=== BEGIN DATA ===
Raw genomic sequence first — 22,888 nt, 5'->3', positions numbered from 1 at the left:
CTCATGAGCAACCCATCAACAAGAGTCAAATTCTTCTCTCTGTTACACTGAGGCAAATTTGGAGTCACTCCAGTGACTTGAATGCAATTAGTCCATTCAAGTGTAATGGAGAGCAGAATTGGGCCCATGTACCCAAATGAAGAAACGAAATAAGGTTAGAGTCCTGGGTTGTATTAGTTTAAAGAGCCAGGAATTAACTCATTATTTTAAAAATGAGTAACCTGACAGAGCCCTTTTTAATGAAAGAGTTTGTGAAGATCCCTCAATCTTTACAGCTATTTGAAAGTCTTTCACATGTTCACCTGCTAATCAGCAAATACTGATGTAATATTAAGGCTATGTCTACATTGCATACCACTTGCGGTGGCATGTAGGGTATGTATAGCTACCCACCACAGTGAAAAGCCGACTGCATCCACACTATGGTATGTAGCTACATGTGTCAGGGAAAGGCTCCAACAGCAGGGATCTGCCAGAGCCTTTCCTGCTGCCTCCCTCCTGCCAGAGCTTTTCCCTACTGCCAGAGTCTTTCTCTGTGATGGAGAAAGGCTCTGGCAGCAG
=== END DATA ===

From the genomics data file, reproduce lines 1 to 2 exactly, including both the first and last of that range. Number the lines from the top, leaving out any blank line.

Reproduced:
Raw genomic sequence first — 22,888 nt, 5'->3', positions numbered from 1 at the left:
CTCATGAGCAACCCATCAACAAGAGTCAAATTCTTCTCTCTGTTACACTGAGGCAAATTTGGAGTCACTCCAGTGACTTGAATGCAATTAGTCCATTCAAGTGTAATGGAGAGCAGAATTGGGCCCATGTACCCAAATGAAGAAACGAAATAAGGTTAGAGTCCTGGGTTGTATTAGTTTAAAGAGCCAGGAATTAACTCATTATTTTAAAAATGAGTAACCTGACAGAGCCCTTTTTAATGAAAGAGTTTGTGAAGATCCCTCAATCTTTACAGCTATTTGAAAGTCTTTCACATGTTCACCTGCTAATCAGCAAATACTGATGTAATATTAAGGCTATGTCTACATTGCATACCACTTGCGGTGGCATGTAGGGTATGTATAGCTACCCACCACAGTGAAAAGCCGACTGCATCCACACTATGGTATGTAGCTACATGTGTCAGGGAAAGGCTCCAACAGCAGGGATCTGCCAGAGCCTTTCCTGCTGCCTCCCTCCTGCCAGAGCTTTTCCCTACTGCCAGAGTCTTTCTCTGTGATGGAGAAAGGCTCTGGCAGCAG